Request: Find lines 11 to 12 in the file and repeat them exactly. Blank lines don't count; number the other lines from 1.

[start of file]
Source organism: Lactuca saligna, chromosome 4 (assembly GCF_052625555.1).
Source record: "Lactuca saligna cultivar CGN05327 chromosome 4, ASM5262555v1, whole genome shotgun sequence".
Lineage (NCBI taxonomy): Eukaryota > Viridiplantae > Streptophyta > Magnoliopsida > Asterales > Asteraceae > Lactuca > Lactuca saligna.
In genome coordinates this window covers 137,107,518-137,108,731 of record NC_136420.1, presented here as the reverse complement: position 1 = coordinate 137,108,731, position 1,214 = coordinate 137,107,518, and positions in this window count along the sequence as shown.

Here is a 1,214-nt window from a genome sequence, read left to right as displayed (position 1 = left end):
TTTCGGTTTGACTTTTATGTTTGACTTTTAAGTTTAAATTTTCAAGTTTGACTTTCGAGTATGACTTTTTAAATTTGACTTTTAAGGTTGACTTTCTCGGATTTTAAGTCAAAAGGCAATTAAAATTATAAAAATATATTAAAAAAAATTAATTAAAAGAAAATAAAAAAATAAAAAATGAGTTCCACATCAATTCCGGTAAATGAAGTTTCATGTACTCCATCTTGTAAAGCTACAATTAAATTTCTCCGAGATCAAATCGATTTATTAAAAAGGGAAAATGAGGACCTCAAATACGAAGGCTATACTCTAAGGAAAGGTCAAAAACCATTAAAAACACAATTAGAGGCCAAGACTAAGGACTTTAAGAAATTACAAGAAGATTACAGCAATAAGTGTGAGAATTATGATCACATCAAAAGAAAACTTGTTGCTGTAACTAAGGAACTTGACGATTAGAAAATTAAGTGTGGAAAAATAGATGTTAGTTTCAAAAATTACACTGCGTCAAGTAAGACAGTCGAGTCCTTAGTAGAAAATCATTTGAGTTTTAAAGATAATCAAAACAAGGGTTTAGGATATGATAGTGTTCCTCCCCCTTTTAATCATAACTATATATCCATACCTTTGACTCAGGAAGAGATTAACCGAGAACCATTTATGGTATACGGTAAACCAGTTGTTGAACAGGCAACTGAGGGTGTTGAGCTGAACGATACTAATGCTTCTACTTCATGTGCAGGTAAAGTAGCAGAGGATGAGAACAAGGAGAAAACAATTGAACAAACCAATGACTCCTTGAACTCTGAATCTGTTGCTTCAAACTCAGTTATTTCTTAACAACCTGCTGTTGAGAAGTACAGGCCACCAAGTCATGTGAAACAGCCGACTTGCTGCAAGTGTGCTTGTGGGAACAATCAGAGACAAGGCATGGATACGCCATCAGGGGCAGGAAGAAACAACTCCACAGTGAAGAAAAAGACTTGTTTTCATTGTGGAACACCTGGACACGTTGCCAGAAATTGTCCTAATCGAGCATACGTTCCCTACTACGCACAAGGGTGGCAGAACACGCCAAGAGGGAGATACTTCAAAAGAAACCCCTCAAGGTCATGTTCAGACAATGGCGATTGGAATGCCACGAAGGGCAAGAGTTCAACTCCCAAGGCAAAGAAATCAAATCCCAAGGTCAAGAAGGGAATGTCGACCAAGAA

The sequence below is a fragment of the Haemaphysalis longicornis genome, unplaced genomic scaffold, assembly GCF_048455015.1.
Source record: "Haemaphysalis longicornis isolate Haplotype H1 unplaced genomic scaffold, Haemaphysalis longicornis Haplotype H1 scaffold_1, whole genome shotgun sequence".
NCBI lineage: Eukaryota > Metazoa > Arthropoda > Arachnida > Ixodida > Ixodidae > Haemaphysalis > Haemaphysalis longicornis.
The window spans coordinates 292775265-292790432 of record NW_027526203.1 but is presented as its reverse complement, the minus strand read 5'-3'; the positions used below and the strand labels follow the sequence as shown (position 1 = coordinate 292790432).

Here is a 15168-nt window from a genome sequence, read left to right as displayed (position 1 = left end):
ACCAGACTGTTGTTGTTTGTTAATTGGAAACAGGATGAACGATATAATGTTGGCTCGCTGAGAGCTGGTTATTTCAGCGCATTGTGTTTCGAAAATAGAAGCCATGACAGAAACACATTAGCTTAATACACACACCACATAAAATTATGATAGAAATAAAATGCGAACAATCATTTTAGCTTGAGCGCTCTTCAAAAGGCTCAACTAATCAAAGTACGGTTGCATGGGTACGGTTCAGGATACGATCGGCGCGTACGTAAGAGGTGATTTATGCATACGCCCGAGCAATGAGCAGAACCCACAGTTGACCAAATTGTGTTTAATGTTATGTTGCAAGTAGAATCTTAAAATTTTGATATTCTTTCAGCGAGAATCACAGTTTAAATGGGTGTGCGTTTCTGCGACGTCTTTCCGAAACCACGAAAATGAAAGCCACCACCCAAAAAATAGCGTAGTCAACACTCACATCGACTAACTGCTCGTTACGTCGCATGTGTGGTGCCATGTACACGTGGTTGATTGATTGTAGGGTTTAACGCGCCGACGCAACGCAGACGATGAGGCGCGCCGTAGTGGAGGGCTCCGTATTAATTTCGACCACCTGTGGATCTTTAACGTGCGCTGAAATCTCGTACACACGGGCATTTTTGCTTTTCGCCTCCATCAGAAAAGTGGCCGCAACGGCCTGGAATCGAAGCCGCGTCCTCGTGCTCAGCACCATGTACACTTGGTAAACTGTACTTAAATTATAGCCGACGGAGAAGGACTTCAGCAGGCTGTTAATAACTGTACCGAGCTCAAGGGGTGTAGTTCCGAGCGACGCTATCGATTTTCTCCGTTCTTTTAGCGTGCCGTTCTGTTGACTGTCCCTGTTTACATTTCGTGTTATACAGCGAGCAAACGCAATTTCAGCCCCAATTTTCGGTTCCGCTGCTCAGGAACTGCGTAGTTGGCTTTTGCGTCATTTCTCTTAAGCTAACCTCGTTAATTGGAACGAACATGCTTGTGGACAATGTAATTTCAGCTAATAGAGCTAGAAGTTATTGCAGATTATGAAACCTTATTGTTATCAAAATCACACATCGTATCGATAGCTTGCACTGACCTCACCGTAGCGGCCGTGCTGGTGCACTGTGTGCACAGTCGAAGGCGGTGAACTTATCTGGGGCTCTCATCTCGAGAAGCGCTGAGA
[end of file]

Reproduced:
Here is a 15168-nt window from a genome sequence, read left to right as displayed (position 1 = left end):
ACCAGACTGTTGTTGTTTGTTAATTGGAAACAGGATGAACGATATAATGTTGGCTCGCTGAGAGCTGGTTATTTCAGCGCATTGTGTTTCGAAAATAGAAGCCATGACAGAAACACATTAGCTTAATACACACACCACATAAAATTATGATAGAAATAAAATGCGAACAATCATTTTAGCTTGAGCGCTCTTCAAAAGGCTCAACTAATCAAAGTACGGTTGCATGGGTACGGTTCAGGATACGATCGGCGCGTACGTAAGAGGTGATTTATGCATACGCCCGAGCAATGAGCAGAACCCACAGTTGACCAAATTGTGTTTAATGTTATGTTGCAAGTAGAATCTTAAAATTTTGATATTCTTTCAGCGAGAATCACAGTTTAAATGGGTGTGCGTTTCTGCGACGTCTTTCCGAAACCACGAAAATGAAAGCCACCACCCAAAAAATAGCGTAGTCAACACTCACATCGACTAACTGCTCGTTACGTCGCATGTGTGGTGCCATGTACACGTGGTTGATTGATTGTAGGGTTTAACGCGCCGACGCAACGCAGACGATGAGGCGCGCCGTAGTGGAGGGCTCCGTATTAATTTCGACCACCTGTGGATCTTTAACGTGCGCTGAAATCTCGTACACACGGGCATTTTTGCTTTTCGCCTCCATCAGAAAAGTGGCCGCAACGGCCTGGAATCGAAGCCGCGTCCTCGTGCTCAGCACCATGTACACTTGGTAAACTGTACTTAAATTATAGCCGACGGAGAAGGACTTCAGCAGGCTGTTAATAACTGTACCGAGCTCAAGGGGTGTAGTTCCGAGCGACGCTATCGATTTTCTCCGTTCTTTTAGCGTGCCGTTCTGTTGACTGTCCCTGTTTACATTTCGTGTTATACAGCGAGCAAACGCAATTTCAGCCCCAATTTTCGGTTCCGCTGCTCAGGAACTGCGTAGTTGGCTTTTGCGTCATTTCTCTTAAGCTAACCTCGTTAATTGGAACGAACATGCTTGTGGACAATGTAATTTCAGCTAATAGAGCTAGAAGTTATTGCAGATTATGAAACCTTATTGTTATCAAAATCACACATCGTATCGATAGCTTGCACTGACCTCACCGTAGCGGCCGTGCTGGTGCACTGTGTGCACAGTCGAAGGCGGTGAACTTATCTGGGGCTCTCATCTCGAGAAGCGCTGAGA